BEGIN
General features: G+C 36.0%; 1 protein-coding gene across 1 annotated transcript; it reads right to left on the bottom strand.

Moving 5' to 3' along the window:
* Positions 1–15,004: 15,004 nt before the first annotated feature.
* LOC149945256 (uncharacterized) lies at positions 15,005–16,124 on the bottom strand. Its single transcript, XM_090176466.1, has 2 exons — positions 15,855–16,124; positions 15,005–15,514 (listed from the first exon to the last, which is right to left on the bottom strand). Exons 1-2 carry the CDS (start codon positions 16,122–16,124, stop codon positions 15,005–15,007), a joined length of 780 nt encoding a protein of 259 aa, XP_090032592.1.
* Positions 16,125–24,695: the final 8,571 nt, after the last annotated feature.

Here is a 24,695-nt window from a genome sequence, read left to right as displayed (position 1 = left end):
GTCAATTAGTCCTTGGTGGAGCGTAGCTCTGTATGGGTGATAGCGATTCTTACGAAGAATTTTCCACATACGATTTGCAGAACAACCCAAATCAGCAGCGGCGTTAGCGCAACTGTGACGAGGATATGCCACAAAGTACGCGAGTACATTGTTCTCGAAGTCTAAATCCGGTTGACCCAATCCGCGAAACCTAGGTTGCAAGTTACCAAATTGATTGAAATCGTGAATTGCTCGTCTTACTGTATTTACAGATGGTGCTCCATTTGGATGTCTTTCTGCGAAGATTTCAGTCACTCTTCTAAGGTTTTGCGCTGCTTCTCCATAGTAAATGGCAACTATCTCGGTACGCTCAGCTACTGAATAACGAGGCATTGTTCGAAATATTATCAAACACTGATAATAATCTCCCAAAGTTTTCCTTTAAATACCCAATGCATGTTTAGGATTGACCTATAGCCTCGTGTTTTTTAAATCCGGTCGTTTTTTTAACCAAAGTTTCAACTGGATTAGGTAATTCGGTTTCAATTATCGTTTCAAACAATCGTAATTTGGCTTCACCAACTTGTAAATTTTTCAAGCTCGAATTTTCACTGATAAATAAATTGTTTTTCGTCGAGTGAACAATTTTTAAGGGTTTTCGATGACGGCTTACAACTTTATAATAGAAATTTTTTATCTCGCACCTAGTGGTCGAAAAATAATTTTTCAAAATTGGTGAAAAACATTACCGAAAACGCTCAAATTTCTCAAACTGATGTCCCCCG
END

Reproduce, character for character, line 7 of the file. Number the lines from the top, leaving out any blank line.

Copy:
GTCAATTAGTCCTTGGTGGAGCGTAGCTCTGTATGGGTGATAGCGATTCTTACGAAGAATTTTCCACATACGATTTGCAGAACAACCCAAATCAGCAGCGGCGTTAGCGCAACTGTGACGAGGATATGCCACAAAGTACGCGAGTACATTGTTCTCGAAGTCTAAATCCGGTTGACCCAATCCGCGAAACCTAGGTTGCAAGTTACCAAATTGATTGAAATCGTGAATTGCTCGTCTTACTGTATTTACAGATGGTGCTCCATTTGGATGTCTTTCTGCGAAGATTTCAGTCACTCTTCTAAGGTTTTGCGCTGCTTCTCCATAGTAAATGGCAACTATCTCGGTACGCTCAGCTACTGAATAACGAGGCATTGTTCGAAATATTATCAAACACTGATAATAATCTCCCAAAGTTTTCCTTTAAATACCCAATGCATGTTTAGGATTGACCTATAGCCTCGTGTTTTTTAAATCCGGTCGTTTTTTTAACCAAAGTTTCAACTGGATTAGGTAATTCGGTTTCAATTATCGTTTCAAACAATCGTAATTTGGCTTCACCAACTTGTAAATTTTTCAAGCTCGAATTTTCACTGATAAATAAATTGTTTTTCGTCGAGTGAACAATTTTTAAGGGTTTTCGATGACGGCTTACAACTTTATAATAGAAATTTTTTATCTCGCACCTAGTGGTCGAAAAATAATTTTTCAAAATTGGTGAAAAACATTACCGAAAACGCTCAAATTTCTCAAACTGATGTCCCCCG